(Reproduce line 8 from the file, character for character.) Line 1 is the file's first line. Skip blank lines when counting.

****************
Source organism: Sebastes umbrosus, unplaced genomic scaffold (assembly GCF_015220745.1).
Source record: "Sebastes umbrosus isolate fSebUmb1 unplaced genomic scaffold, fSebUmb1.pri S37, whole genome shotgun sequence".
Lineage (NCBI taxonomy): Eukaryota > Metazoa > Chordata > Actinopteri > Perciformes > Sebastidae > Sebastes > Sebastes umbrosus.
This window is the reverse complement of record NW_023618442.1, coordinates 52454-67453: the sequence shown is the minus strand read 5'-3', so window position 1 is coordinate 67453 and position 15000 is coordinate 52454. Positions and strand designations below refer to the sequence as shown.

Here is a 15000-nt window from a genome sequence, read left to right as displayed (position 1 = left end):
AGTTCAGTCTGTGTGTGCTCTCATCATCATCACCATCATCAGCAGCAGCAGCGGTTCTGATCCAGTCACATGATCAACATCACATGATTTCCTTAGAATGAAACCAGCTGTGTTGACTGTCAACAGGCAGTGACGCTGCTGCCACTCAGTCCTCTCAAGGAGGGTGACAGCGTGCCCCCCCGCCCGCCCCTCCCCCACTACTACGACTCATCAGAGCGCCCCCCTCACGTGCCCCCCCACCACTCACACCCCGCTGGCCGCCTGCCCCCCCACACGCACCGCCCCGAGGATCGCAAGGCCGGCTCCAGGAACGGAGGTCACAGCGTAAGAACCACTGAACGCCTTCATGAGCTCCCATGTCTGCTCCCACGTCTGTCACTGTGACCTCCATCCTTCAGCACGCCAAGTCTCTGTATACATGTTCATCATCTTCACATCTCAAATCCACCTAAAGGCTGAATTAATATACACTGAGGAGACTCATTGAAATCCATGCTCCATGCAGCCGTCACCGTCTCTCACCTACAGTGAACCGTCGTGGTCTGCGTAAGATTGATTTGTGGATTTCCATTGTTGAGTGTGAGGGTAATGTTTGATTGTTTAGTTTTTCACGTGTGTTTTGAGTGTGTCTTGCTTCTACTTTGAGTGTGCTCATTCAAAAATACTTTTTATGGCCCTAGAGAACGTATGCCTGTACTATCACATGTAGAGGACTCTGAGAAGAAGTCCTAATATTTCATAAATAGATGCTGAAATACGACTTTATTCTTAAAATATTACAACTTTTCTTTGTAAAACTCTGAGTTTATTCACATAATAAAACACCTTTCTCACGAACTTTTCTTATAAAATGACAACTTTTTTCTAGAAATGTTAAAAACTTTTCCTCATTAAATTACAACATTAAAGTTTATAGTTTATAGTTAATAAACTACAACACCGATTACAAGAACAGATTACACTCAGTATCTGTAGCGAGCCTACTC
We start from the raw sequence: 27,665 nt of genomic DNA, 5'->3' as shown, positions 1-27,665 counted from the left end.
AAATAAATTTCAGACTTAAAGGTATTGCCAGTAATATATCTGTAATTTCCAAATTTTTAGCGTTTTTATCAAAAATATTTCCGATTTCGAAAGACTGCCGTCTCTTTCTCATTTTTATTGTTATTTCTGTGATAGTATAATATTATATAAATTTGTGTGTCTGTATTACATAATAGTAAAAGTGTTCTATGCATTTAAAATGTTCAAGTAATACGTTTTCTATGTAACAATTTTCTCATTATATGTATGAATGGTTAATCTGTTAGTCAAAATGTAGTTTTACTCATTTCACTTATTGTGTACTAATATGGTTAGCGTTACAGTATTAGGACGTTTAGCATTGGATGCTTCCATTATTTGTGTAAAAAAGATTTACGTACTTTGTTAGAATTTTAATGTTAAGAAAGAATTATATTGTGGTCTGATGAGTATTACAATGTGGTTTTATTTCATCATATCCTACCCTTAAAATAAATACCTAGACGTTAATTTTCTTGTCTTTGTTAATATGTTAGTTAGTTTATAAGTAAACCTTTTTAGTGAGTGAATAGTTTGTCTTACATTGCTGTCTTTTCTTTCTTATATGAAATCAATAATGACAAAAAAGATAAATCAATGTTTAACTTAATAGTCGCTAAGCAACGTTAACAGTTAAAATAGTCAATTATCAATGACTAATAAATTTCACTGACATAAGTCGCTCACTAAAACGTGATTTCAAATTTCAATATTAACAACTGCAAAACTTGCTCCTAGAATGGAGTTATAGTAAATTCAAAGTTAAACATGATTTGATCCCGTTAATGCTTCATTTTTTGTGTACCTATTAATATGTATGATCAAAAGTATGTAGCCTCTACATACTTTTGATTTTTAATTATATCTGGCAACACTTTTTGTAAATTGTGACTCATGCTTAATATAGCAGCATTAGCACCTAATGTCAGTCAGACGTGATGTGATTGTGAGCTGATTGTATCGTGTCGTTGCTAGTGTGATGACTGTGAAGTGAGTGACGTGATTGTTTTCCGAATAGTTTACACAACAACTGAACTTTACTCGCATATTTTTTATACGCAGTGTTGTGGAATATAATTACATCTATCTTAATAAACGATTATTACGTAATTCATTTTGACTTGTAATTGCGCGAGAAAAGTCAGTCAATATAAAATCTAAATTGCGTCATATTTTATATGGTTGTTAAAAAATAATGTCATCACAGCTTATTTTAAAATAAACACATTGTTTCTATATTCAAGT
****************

AAATAAATTTCAGACTTAAAGGTATTGCCAGTAATATATCTGTAATTTCCAAATTTTTAGCGTTTTTATCAAAAATATTTCCGATTTCGAAAGACTGCCGTCTCTTTCTCATTTTTATTGTTATTTCTGTGATAGTATAATATTATATAAATTTGTGTGTCTGTATTACATAATAGTAAAAGTGTTCTATGCATTTAAAATGTTCAAGTAATACGTTTTCTATGTAACAATTTTCTCATTATATGTATGAATGGTTAATCTGTTAGTCAAAATGTAGTTTTACTCATTTCACTTATTGTGTACTAATATGGTTAGCGTTACAGTATTAGGACGTTTAGCATTGGATGCTTCCATTATTTGTGTAAAAAAGATTTACGTACTTTGTTAGAATTTTAATGTTAAGAAAGAATTATATTGTGGTCTGATGAGTATTACAATGTGGTTTTATTTCATCATATCCTACCCTTAAAATAAATACCTAGACGTTAATTTTCTTGTCTTTGTTAATATGTTAGTTAGTTTATAAGTAAACCTTTTTAGTGAGTGAATAGTTTGTCTTACATTGCTGTCTTTTCTTTCTTATATGAAATCAATAATGACAAAAAAGATAAATCAATGTTTAACTTAATAGTCGCTAAGCAACGTTAACAGTTAAAATAGTCAATTATCAATGACTAATAAATTTCACTGACATAAGTCGCTCACTAAAACGTGATTTCAAATTTCAATATTAACAACTGCAAAACTTGCTCCTAGAATGGAGTTATAGTAAATTCAAAGTTAAACATGATTTGATCCCGTTAATGCTTCATTTTTTGTGTACCTATTAATATGTATGATCAAAAGTATGTAGCCTCTACATACTTTTGATTTTTAATTATATCTGGCAACACTTTTTGTAAATTGTGACTCATGCTTAATATAGCAGCATTAGCACCTAATGTCAGTCAGACGTGATGTGATTGTGAGCTGATTGTATCGTGTCGTTGCTAGTGTGATGACTGTGAAGTGAGTGACGTGATTGTTTTCCGAATAGTTTACACAACAACTGAACTTTACTCGCATATTTTTTATACGCAGTGTTGTGGAATATAATTACATCTATCTTAATAAACGATTATTACGTAATTCATTTTGACTTGTAATTGCGCGAGAAAAGTCAGTCAATATAAAATCTAAATTGCGTCATATTTTATATGGTTGTTAAAAAATAATGTCATCACAGCTTATTTTAAAATAAACACATTGTTTCTATATTCAAGT